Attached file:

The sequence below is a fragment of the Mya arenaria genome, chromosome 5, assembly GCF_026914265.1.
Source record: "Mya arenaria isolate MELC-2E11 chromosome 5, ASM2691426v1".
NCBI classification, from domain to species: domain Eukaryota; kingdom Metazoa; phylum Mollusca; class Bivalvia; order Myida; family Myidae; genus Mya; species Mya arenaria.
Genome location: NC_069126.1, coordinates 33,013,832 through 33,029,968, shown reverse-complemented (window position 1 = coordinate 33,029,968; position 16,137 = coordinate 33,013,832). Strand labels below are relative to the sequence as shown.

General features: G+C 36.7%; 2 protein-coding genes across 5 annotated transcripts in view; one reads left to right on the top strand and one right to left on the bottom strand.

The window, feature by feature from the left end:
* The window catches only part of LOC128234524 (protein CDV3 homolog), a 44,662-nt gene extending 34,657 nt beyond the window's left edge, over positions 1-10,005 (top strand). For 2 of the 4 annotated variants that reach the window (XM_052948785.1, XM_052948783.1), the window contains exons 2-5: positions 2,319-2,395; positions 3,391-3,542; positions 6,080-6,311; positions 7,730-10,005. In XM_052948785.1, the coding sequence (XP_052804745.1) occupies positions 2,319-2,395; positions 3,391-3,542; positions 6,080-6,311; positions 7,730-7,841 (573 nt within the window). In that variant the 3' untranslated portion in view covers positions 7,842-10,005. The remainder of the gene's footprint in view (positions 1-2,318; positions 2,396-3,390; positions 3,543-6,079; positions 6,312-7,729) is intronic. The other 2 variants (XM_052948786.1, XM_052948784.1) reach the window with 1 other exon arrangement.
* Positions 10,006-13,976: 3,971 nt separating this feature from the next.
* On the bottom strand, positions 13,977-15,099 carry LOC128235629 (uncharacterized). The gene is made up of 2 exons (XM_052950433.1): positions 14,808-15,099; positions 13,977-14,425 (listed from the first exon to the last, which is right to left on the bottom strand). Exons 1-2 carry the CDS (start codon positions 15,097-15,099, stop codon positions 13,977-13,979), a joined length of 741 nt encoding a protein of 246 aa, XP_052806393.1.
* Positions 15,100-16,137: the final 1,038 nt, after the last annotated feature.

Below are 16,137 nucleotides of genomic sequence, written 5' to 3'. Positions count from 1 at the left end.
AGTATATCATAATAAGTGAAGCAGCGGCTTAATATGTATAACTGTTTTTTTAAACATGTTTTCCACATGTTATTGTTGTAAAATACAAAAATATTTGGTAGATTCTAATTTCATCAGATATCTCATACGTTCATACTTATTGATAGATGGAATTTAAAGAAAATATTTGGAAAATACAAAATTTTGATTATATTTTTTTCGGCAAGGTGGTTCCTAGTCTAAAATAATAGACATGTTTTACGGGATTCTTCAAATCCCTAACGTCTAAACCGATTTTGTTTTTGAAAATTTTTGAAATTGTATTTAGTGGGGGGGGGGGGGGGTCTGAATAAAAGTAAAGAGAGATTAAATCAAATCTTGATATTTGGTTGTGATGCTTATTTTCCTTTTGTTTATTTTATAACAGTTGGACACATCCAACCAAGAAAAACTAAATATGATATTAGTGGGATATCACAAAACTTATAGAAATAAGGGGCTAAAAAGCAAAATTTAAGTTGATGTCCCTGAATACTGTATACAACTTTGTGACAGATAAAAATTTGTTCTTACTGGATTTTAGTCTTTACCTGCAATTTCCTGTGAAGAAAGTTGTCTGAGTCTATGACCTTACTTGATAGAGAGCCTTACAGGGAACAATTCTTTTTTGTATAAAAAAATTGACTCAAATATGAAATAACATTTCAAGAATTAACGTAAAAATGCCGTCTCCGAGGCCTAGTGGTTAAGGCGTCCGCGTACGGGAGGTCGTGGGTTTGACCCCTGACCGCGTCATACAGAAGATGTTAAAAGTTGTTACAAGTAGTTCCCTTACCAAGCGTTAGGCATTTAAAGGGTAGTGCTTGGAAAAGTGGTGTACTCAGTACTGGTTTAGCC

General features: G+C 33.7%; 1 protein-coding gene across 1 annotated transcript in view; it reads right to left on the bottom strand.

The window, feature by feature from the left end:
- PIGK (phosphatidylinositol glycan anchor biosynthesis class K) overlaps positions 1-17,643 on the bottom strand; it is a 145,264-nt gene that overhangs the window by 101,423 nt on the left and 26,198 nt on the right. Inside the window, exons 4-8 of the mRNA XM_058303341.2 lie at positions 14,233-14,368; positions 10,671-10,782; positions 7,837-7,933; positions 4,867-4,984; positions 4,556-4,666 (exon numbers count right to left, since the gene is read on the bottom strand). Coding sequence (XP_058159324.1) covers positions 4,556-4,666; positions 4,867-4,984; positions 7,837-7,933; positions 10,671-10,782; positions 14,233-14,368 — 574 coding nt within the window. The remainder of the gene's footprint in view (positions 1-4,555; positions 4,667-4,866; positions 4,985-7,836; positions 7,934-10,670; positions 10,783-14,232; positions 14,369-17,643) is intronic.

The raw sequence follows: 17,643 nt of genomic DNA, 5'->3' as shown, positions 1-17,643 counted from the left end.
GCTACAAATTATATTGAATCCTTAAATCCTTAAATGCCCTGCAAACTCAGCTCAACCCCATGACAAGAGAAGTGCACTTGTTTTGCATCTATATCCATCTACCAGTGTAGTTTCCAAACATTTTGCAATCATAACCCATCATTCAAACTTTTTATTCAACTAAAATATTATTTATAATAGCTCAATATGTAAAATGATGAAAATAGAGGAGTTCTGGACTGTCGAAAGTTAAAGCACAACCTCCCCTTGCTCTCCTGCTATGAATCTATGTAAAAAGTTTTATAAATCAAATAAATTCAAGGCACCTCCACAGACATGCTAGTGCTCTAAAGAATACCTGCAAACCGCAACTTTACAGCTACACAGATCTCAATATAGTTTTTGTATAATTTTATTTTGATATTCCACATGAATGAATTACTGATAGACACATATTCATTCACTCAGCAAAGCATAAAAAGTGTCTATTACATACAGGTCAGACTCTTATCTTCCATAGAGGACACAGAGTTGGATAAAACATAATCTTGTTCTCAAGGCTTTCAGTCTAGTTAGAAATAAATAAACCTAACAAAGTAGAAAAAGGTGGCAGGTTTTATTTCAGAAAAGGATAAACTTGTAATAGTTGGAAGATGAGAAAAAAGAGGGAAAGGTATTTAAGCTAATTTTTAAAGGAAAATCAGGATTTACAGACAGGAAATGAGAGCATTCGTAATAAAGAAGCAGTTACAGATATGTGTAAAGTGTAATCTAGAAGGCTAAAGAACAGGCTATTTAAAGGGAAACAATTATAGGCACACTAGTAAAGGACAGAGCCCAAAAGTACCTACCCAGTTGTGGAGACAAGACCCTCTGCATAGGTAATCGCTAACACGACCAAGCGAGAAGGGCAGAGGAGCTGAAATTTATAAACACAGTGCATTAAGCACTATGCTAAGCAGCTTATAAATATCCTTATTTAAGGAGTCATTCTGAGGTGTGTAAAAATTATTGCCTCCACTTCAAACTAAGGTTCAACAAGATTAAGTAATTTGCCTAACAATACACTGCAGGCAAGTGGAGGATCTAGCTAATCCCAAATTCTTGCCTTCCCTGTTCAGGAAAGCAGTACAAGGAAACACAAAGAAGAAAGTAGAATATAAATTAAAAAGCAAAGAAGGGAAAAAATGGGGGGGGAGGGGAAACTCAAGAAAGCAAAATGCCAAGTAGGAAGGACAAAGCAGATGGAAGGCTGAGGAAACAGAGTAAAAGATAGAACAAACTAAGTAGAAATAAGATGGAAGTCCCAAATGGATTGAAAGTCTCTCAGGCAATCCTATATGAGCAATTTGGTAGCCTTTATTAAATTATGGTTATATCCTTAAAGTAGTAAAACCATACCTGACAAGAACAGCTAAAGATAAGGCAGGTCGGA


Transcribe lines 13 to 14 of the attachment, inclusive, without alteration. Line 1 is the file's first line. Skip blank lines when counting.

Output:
General features: G+C 33.7%; 1 protein-coding gene across 1 annotated transcript in view; it reads right to left on the bottom strand.

The window, feature by feature from the left end: